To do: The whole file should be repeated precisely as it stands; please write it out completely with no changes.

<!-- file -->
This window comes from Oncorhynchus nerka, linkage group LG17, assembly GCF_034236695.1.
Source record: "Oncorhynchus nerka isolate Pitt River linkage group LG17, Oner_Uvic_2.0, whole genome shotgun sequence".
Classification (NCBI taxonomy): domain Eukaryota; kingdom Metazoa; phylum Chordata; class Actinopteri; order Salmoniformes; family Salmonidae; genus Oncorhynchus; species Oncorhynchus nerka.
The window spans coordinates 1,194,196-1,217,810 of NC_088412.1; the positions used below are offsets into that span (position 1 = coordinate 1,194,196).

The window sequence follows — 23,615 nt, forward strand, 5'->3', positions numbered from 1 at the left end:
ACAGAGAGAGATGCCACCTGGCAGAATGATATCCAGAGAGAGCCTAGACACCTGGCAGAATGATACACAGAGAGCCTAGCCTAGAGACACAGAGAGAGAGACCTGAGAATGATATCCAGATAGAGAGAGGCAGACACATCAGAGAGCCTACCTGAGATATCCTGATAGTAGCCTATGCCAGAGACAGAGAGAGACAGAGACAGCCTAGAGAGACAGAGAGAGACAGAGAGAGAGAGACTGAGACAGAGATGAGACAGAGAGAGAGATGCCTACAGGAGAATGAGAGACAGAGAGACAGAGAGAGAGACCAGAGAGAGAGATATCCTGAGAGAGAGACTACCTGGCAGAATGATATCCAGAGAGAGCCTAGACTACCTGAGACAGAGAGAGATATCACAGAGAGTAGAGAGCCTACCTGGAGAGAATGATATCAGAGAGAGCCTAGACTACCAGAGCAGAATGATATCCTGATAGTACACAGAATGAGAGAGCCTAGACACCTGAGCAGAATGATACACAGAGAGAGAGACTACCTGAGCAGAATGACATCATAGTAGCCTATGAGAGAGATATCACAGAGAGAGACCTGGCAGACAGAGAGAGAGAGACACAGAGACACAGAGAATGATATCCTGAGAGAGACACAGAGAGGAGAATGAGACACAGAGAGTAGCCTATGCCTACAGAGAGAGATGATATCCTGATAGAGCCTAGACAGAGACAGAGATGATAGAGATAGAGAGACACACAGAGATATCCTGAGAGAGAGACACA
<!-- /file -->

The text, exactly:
This window comes from Oncorhynchus nerka, linkage group LG17, assembly GCF_034236695.1.
Source record: "Oncorhynchus nerka isolate Pitt River linkage group LG17, Oner_Uvic_2.0, whole genome shotgun sequence".
Classification (NCBI taxonomy): domain Eukaryota; kingdom Metazoa; phylum Chordata; class Actinopteri; order Salmoniformes; family Salmonidae; genus Oncorhynchus; species Oncorhynchus nerka.
The window spans coordinates 1,194,196-1,217,810 of NC_088412.1; the positions used below are offsets into that span (position 1 = coordinate 1,194,196).

The window sequence follows — 23,615 nt, forward strand, 5'->3', positions numbered from 1 at the left end:
ACAGAGAGAGATGCCACCTGGCAGAATGATATCCAGAGAGAGCCTAGACACCTGGCAGAATGATACACAGAGAGCCTAGCCTAGAGACACAGAGAGAGAGACCTGAGAATGATATCCAGATAGAGAGAGGCAGACACATCAGAGAGCCTACCTGAGATATCCTGATAGTAGCCTATGCCAGAGACAGAGAGAGACAGAGACAGCCTAGAGAGACAGAGAGAGACAGAGAGAGAGAGACTGAGACAGAGATGAGACAGAGAGAGAGATGCCTACAGGAGAATGAGAGACAGAGAGACAGAGAGAGAGACCAGAGAGAGAGATATCCTGAGAGAGAGACTACCTGGCAGAATGATATCCAGAGAGAGCCTAGACTACCTGAGACAGAGAGAGATATCACAGAGAGTAGAGAGCCTACCTGGAGAGAATGATATCAGAGAGAGCCTAGACTACCAGAGCAGAATGATATCCTGATAGTACACAGAATGAGAGAGCCTAGACACCTGAGCAGAATGATACACAGAGAGAGAGACTACCTGAGCAGAATGACATCATAGTAGCCTATGAGAGAGATATCACAGAGAGAGACCTGGCAGACAGAGAGAGAGAGACACAGAGACACAGAGAATGATATCCTGAGAGAGACACAGAGAGGAGAATGAGACACAGAGAGTAGCCTATGCCTACAGAGAGAGATGATATCCTGATAGAGCCTAGACAGAGACAGAGATGATAGAGATAGAGAGACACACAGAGATATCCTGAGAGAGAGACACA